A    He handled it right when I first got it, at Christmas


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Eve we had a party, and he did stand there in the den, looking at it.

Q    Okay. So did someone give it to you at Christmas time?

A    Yes, sir, my mother and father.

Q    Your mother and father did?

A    (The witness nodded his head up and down.)

Q    Do you recall observing Ronnie ever fire that gun?

A    No, sir.

Q    Now, I assume that you've seen Ted Kimble many times in your life?

A    Not too many, but some, yes, sir.

Q    Have you seen Ted Kimble carry a gun?

A    No, sir.

Q    Have you -- after Ronnie was in the Marine Corps, do you recall Ted getting married?

A    I know he got married, but I don't remember when.

Q    Were you invited to the ceremony?

A    I don't think so.

Q    You're a member of Monnett Road, aren't you?

A    Yes, sir.

Q    Do you remember some sort of memorial ceremony for the marriage in the spring of 1994, when they got married, or when they announced to everybody they were married? Did you know anything about that?

A    No, sir.


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Q    Did you know Patricia Kimble?

A    I met her once, I think.

Q    Where was that?

A    At Ronnie's wedding.

Q    So she did attend Ronnie's wedding?

A    Yes, sir.

Q    All right. When Ronnie was sworn into the Marine Corps, after he'd made it through basic training, did you go to that ceremony?

A    No, sir.

Q    Were you invited to it?

A    Yes, sir.

Q    Just couldn't make the trip?

A    Yeah.

MR. HATFIELD: That's all the questions I have. Thank you.

THE COURT: Mr. Panosh, any questions?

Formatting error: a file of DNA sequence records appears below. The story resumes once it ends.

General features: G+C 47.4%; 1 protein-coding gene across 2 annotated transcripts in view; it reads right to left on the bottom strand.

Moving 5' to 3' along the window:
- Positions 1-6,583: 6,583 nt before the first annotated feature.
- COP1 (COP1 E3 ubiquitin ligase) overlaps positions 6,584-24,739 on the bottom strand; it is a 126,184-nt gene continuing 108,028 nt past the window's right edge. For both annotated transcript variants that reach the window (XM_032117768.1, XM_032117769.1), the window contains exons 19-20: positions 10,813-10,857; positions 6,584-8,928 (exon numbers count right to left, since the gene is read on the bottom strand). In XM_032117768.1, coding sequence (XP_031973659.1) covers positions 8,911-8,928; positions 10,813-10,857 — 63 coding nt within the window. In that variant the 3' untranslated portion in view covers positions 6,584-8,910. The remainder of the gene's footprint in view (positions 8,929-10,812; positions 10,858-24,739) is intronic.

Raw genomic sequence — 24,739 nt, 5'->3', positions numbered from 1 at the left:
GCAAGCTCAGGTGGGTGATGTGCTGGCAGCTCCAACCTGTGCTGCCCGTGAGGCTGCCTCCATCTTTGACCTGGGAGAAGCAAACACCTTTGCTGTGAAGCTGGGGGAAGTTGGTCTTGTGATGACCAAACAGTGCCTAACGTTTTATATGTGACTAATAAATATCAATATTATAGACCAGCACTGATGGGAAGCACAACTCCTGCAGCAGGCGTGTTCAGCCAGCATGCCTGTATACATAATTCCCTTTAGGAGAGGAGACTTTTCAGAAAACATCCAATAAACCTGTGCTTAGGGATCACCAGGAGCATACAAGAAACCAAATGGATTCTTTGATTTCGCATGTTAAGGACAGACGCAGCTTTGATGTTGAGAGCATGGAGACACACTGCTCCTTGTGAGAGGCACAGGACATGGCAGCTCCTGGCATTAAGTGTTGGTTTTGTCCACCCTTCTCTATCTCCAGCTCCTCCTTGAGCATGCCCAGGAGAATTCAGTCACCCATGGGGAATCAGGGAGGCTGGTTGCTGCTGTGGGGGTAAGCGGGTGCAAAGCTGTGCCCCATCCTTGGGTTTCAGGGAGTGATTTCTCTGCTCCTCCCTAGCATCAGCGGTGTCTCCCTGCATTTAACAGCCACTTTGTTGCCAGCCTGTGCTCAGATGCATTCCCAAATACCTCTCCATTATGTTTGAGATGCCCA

MR. PANOSH: Yes, sir.

CROSS-EXAMINATION by MR. PANOSH:

Q    So you knew him quite well when he was 15 years of age?

A    Yes, sir.

Q    Drawing your attention to that period of time, did he and his brother ever get in trouble together?

A    I can't recall.

MR. LLOYD: Objection, Your Honor.


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MR. HATFIELD: Objection.

THE COURT: Sustained.

MR. HATFIELD: Ask the jury to be instructed.

THE COURT: Members of the jury, disregard that question.

MR. PANOSH: Your Honor, we'd ask the matter, based on what he said about their relationship.

THE COURT: Overruled.

Q    You said that he guided you in spiritual matters?

A    Well, yes, sir.

MR. PANOSH: May I have those exhibits?

MR. HATFIELD: Objection. Ask for a hearing outside the presence of the jury.

THE COURT: Let me see the documents, sir, what you're talking about.

(The clerk handed an envelope to Mr. Panosh, and Mr. Panosh handed the envelope to the Court.) (Time was allowed for the Court.)

THE COURT: Objection sustained.

Q    Do you know what, if anything, Ronnie Kimble did during the period of time after his arrest?

A    Excuse me? I don't -‑

Q    Do you know what, if anything, Ronnie Kimble did during the period of time after his arrest?

A    No, sir.


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Q    While he was in custody?

A    No, sir.

Q    And you said that, to your knowledge, Ronnie Kimble did not ride around in his brother's car?

A    No, sir.

Q    Are you saying you don't know of any situation, or are you saying that you definitely know he didn't ride around in his car?

A    I never seen him ride around with him.

Q    But you do know that he worked for his brother at Lyles from time to time?

A    Every once in a while, yes, sir.

Q    And you do know that he got materials from his brother?

A    I don't know that.

Q    He never told you that he was able to get building materials and -‑

A    I suppose he could, but he never told me, no, sir.

Q    When you said you had a close relationship with Ronnie Kimble, what do you mean?